The history behind perhaps the greatest formula ever created in finance: the Black-Scholes-Merton options pricing model. Two of its creators were awarded the Nobel Prize in Economics in 1997. A year later their hedge fund Long Term Capital Management (LTCM) had collapsed with staggering losses of $100 billion due to significant leverage of the strategy.
The Black-Scholes Formula was derived by observing that an investor can precisely replicate the payoff to a call option by buying the underlying stock and financing part of the stock purchase by borrowing. Only five variables were needed: the price of the stock; the exercise price of the option; the risk-free interest rate; and the time to maturity of the option. The only unobservable is the volatility of the underlying stock price.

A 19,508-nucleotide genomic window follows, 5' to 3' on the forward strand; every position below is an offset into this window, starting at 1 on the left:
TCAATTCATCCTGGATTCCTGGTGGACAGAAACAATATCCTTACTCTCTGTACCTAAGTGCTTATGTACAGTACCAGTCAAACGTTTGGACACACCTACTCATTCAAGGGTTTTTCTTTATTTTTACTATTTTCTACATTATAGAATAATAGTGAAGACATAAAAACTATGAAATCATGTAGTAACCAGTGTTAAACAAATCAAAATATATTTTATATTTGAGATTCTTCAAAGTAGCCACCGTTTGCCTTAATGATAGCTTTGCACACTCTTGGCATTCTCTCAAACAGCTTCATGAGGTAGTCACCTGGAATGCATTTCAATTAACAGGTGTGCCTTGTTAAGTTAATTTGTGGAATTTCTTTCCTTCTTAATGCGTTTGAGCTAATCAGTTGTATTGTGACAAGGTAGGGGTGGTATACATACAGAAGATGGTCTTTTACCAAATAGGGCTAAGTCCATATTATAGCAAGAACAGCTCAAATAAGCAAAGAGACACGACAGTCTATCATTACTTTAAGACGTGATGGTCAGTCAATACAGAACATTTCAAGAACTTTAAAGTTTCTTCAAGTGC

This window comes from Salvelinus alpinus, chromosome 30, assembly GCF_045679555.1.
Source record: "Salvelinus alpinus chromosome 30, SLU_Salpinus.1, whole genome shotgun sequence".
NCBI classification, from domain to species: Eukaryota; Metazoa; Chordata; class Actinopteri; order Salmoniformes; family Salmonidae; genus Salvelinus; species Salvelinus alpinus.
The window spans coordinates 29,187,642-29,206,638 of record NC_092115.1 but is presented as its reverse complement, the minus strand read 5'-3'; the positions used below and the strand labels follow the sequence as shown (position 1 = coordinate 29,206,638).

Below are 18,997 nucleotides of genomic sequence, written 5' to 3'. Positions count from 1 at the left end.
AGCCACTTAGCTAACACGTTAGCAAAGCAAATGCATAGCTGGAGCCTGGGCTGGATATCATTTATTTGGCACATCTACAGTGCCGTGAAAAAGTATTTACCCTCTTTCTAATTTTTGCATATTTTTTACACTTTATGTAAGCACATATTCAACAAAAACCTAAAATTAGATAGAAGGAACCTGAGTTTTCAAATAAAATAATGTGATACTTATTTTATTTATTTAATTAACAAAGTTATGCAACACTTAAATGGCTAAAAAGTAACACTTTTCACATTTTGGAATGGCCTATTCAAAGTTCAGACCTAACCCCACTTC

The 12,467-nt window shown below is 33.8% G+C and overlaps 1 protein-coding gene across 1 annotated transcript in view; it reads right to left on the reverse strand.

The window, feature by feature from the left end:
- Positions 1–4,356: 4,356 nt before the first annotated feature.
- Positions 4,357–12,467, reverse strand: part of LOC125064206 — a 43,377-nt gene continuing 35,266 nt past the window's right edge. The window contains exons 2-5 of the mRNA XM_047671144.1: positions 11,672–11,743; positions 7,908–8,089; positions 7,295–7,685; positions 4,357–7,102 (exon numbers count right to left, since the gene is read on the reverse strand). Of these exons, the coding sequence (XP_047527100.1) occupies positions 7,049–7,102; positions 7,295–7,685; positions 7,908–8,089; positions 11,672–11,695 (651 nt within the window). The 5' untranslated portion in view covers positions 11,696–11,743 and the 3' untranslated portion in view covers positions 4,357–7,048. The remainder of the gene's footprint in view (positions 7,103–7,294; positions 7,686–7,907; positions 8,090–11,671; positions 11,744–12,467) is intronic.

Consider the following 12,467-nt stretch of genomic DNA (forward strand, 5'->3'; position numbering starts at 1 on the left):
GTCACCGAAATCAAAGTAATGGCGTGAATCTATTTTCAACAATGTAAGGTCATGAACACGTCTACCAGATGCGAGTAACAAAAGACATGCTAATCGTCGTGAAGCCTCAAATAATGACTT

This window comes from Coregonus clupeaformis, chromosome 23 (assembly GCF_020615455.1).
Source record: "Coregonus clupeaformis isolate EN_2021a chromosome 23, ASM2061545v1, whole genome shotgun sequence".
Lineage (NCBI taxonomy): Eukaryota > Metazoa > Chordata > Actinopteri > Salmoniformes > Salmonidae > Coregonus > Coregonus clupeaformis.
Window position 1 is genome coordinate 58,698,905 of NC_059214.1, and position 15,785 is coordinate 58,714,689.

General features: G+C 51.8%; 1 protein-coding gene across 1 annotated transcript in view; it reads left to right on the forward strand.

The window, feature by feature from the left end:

The main problem with the framework (which assumes the ability to use risk-free arbitrage and dynamic hedging in continuous time) is that it doesn't consider how a change in market dynamics (specifically liquidity risk and default) can affect overall market sentiment.
This means the prices of assets can in some extreme cases depart from what the formula says should hold. LTCM was brave and took a contrarian view. It borrowed even more in the face of the perceived profitable outcome. Instead the reverse happened (things just kept getting worse day after day).